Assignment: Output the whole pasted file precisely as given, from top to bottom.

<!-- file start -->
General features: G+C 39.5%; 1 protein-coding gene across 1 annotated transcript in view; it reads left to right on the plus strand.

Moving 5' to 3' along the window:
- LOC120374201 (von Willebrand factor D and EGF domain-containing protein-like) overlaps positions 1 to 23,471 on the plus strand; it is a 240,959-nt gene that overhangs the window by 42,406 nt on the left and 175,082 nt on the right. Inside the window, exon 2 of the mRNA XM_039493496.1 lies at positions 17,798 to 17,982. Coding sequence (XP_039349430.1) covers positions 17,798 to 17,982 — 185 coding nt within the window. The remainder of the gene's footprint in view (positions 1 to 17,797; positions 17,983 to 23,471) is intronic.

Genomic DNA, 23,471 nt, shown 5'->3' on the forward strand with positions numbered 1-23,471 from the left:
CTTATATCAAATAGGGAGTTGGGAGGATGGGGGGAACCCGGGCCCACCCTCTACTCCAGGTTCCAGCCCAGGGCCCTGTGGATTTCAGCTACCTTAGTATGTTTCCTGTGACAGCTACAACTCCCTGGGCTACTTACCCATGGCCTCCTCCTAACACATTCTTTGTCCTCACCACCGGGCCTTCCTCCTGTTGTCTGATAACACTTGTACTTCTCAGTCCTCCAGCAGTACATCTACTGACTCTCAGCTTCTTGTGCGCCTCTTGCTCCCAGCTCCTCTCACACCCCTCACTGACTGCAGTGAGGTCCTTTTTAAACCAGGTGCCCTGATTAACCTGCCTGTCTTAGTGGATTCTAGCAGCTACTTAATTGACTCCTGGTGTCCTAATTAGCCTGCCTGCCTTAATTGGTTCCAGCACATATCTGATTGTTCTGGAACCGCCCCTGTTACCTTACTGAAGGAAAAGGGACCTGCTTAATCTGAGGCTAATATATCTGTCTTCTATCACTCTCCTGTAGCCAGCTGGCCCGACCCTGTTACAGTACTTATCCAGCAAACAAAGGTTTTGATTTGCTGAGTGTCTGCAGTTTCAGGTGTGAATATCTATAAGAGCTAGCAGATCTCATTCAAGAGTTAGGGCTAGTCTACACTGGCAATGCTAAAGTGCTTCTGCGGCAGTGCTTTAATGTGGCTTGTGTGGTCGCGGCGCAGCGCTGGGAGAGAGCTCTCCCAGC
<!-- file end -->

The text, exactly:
General features: G+C 39.5%; 1 protein-coding gene across 1 annotated transcript in view; it reads left to right on the plus strand.

Moving 5' to 3' along the window:
- LOC120374201 (von Willebrand factor D and EGF domain-containing protein-like) overlaps positions 1 to 23,471 on the plus strand; it is a 240,959-nt gene that overhangs the window by 42,406 nt on the left and 175,082 nt on the right. Inside the window, exon 2 of the mRNA XM_039493496.1 lies at positions 17,798 to 17,982. Coding sequence (XP_039349430.1) covers positions 17,798 to 17,982 — 185 coding nt within the window. The remainder of the gene's footprint in view (positions 1 to 17,797; positions 17,983 to 23,471) is intronic.

Genomic DNA, 23,471 nt, shown 5'->3' on the forward strand with positions numbered 1-23,471 from the left:
CTTATATCAAATAGGGAGTTGGGAGGATGGGGGGAACCCGGGCCCACCCTCTACTCCAGGTTCCAGCCCAGGGCCCTGTGGATTTCAGCTACCTTAGTATGTTTCCTGTGACAGCTACAACTCCCTGGGCTACTTACCCATGGCCTCCTCCTAACACATTCTTTGTCCTCACCACCGGGCCTTCCTCCTGTTGTCTGATAACACTTGTACTTCTCAGTCCTCCAGCAGTACATCTACTGACTCTCAGCTTCTTGTGCGCCTCTTGCTCCCAGCTCCTCTCACACCCCTCACTGACTGCAGTGAGGTCCTTTTTAAACCAGGTGCCCTGATTAACCTGCCTGTCTTAGTGGATTCTAGCAGCTACTTAATTGACTCCTGGTGTCCTAATTAGCCTGCCTGCCTTAATTGGTTCCAGCACATATCTGATTGTTCTGGAACCGCCCCTGTTACCTTACTGAAGGAAAAGGGACCTGCTTAATCTGAGGCTAATATATCTGTCTTCTATCACTCTCCTGTAGCCAGCTGGCCCGACCCTGTTACAGTACTTATCCAGCAAACAAAGGTTTTGATTTGCTGAGTGTCTGCAGTTTCAGGTGTGAATATCTATAAGAGCTAGCAGATCTCATTCAAGAGTTAGGGCTAGTCTACACTGGCAATGCTAAAGTGCTTCTGCGGCAGTGCTTTAATGTGGCTTGTGTGGTCGCGGCGCAGCGCTGGGAGAGAGCTCTCCCAGC